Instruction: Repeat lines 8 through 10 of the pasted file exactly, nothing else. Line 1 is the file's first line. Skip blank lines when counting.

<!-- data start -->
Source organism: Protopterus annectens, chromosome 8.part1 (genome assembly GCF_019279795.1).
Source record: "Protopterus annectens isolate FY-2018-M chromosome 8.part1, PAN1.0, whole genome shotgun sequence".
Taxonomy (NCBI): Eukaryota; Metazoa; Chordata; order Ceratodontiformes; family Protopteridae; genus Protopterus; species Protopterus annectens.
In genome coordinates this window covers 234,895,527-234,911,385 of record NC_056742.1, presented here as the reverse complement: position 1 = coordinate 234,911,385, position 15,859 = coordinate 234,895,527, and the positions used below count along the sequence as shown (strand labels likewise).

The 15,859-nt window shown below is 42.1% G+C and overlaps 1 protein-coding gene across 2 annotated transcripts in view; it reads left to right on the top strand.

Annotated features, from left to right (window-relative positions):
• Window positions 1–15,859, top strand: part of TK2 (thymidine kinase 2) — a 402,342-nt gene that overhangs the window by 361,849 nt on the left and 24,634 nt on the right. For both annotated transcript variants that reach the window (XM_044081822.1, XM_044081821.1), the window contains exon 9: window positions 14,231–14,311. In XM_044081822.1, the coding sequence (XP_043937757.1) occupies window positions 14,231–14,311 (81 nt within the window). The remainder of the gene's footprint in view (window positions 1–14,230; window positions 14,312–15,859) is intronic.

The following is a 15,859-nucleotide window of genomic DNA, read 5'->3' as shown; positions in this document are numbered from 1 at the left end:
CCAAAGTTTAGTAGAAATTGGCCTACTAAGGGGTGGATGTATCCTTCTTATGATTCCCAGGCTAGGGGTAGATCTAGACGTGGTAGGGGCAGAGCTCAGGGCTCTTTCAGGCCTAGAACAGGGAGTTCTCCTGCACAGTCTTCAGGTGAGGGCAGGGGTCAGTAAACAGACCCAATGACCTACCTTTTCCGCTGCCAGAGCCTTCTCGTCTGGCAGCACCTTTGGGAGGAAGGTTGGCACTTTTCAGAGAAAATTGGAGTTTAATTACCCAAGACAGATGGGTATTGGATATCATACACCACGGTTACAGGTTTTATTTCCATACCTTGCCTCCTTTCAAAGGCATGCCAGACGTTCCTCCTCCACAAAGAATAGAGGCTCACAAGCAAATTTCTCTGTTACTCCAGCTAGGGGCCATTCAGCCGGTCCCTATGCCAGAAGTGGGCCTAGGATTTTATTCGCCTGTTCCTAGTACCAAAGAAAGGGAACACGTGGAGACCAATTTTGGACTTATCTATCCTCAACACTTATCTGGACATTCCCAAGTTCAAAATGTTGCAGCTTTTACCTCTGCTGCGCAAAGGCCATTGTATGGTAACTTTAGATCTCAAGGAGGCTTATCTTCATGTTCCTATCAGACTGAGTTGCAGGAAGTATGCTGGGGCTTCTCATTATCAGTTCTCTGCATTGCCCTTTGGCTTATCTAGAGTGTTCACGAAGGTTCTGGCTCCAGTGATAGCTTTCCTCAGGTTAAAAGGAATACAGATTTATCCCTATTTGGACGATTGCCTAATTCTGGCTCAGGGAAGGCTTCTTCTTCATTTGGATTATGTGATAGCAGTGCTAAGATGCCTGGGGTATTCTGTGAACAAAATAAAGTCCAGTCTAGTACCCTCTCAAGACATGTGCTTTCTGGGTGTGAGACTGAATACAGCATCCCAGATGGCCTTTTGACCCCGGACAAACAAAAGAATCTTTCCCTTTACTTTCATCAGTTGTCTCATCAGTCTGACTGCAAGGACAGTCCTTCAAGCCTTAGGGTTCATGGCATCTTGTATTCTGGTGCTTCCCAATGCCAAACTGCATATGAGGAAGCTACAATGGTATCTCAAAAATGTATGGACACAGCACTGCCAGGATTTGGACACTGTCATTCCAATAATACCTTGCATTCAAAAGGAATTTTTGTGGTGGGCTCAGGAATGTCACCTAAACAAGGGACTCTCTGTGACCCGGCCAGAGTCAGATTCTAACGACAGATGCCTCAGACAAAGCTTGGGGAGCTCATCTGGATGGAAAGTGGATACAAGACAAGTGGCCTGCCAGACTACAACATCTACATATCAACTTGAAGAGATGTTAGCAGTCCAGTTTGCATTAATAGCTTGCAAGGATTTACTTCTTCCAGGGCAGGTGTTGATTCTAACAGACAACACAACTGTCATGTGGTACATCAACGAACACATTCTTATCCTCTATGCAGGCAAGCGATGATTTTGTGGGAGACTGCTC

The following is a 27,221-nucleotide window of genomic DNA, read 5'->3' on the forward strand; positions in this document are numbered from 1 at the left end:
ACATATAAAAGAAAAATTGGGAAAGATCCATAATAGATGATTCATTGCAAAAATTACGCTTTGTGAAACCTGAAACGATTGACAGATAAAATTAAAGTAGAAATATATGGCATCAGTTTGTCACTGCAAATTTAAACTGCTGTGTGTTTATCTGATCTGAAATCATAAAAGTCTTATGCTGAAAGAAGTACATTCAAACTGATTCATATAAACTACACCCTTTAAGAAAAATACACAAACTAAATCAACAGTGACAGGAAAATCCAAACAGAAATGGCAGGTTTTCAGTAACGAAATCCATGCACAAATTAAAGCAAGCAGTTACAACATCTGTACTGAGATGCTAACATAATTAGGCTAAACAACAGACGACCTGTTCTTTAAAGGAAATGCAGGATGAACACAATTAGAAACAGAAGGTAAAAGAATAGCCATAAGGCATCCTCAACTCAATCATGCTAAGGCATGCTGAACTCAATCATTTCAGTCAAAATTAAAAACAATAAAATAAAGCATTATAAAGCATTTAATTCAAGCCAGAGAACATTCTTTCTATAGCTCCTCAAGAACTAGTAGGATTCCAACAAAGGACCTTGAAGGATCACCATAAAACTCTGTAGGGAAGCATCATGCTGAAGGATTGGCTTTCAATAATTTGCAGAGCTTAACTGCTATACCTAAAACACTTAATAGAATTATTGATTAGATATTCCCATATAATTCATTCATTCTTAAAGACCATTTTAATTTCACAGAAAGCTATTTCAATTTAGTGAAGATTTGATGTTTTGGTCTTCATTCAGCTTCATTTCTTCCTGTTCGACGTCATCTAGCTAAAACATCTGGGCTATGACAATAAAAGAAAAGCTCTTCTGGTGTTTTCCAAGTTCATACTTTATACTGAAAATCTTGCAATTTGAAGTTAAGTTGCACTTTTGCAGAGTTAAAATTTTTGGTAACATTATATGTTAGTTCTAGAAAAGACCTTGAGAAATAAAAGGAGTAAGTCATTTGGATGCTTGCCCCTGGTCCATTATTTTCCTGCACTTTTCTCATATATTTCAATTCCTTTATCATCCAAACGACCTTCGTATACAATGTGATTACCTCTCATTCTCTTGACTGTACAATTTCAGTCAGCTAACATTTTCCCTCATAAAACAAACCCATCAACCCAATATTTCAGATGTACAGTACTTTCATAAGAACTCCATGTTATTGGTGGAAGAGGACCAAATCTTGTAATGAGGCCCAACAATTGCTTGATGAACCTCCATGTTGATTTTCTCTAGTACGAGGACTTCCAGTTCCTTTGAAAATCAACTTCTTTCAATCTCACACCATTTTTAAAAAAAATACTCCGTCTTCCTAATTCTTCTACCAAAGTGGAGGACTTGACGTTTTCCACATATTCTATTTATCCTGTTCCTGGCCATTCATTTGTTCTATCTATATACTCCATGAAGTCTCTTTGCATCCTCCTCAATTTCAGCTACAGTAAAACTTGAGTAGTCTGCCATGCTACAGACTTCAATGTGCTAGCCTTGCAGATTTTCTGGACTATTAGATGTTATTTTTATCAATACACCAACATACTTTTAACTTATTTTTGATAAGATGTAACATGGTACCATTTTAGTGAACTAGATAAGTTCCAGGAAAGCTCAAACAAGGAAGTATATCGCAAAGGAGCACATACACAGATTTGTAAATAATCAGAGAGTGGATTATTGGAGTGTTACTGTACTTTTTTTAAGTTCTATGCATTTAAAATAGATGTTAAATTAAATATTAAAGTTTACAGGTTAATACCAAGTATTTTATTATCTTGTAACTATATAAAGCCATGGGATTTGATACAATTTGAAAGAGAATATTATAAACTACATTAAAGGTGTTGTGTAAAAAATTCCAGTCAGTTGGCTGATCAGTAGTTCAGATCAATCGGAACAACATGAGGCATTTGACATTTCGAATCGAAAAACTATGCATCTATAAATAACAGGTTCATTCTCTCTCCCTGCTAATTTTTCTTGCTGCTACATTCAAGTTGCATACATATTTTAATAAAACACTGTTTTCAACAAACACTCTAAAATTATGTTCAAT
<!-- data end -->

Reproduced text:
The following is a 15,859-nucleotide window of genomic DNA, read 5'->3' as shown; positions in this document are numbered from 1 at the left end:
CCAAAGTTTAGTAGAAATTGGCCTACTAAGGGGTGGATGTATCCTTCTTATGATTCCCAGGCTAGGGGTAGATCTAGACGTGGTAGGGGCAGAGCTCAGGGCTCTTTCAGGCCTAGAACAGGGAGTTCTCCTGCACAGTCTTCAGGTGAGGGCAGGGGTCAGTAAACAGACCCAATGACCTACCTTTTCCGCTGCCAGAGCCTTCTCGTCTGGCAGCACCTTTGGGAGGAAGGTTGGCACTTTTCAGAGAAAATTGGAGTTTAATTACCCAAGACAGATGGGTATTGGATATCATACACCACGGTTACAGGTTTTATTTCCATACCTTGCCTCCTTTCAAAGGCATGCCAGACGTTCCTCCTCCACAAAGAATAGAGGCTCACAAGCAAATTTCTCTGTTACTCCAGCTAGGGGCCATTCAGCCGGTCCCTATGCCAGAAGTGGGCCTAGGATTTTATTCGCCTGTTCCTAGTACCAAAGAAAGGGAACACGTGGAGACCAATTTTGGACTTATCTATCCTCAACACTTATCTGGACATTCCCAAGTTCAAAATGTTGCAGCTTTTACCTCTGCTGCGCAAAGGCCATTGTATGGTAACTTTAGATCTCAAGGAGGCTTATCTTCATGTTCCTATCAGACTGAGTTGCAGGAAGTATGCTGGGGCTTCTCATTATCAGTTCTCTGCATTGCCCTTTGGCTTATCTAGAGTGTTCACGAAGGTTCTGGCTCCAGTGATAGCTTTCCTCAGGTTAAAAGGAATACAGATTTATCCCTATTTGGACGATTGCCTAATTCTGGCTCAGGGAAGGCTTCTTCTTCATTTGGATTATGTGATAGCAGTGCTAAGATGCCTGGGGTATTCTGTGAACAAAATAAAGTCCAGTCTAGTACCCTCTCAAGACATGTGCTTTCTGGGTGTGAGACTGAATACAGCATCCCAGATGGCCTTTTGACCCCGGACAAACAAAAGAATCTTTCCCTTTACTTTCATCAGTTGTCTCATCAGTCTGACTGCAAGGACAGTCCTTCAAGCCTTAGGGTTCATGGCATCTTGTATTCTGGTGCTTCCCAATGCCAAACTGCATATGAGGAAGCTACAATGGTATCTCAAAAATGTATGGACACAGCACTGCCAGGATTTGGACACTGTCATTCCAATAATACCTTGCATTCAAAAGGAATTTTTGTGGTGGGCTCAGGAATGTCACCTAAACAAGGGACTCTCTGTGACCCGGCCAGAGTCAGATTCTAACGACAGATGCCTCAGACAAAGCTTGGGGAGCTCATCTGGATGGAAAGTGGATACAAGACAAGTGGCCTGCCAGACTACAACATCTACATATCAACTTGAAGAGATGTTAGCAGTCCAGTTTGCATTAATAGCTTGCAAGGATTTACTTCTTCCAGGGCAGGTGTTGATTCTAACAGACAACACAACTGTCATGTGGTACATCAACGAACACATTCTTATCCTCTATGCAGGCAAGCGATGATTTTGTGGGAGACTGCTC

The following is a 27,221-nucleotide window of genomic DNA, read 5'->3' on the forward strand; positions in this document are numbered from 1 at the left end: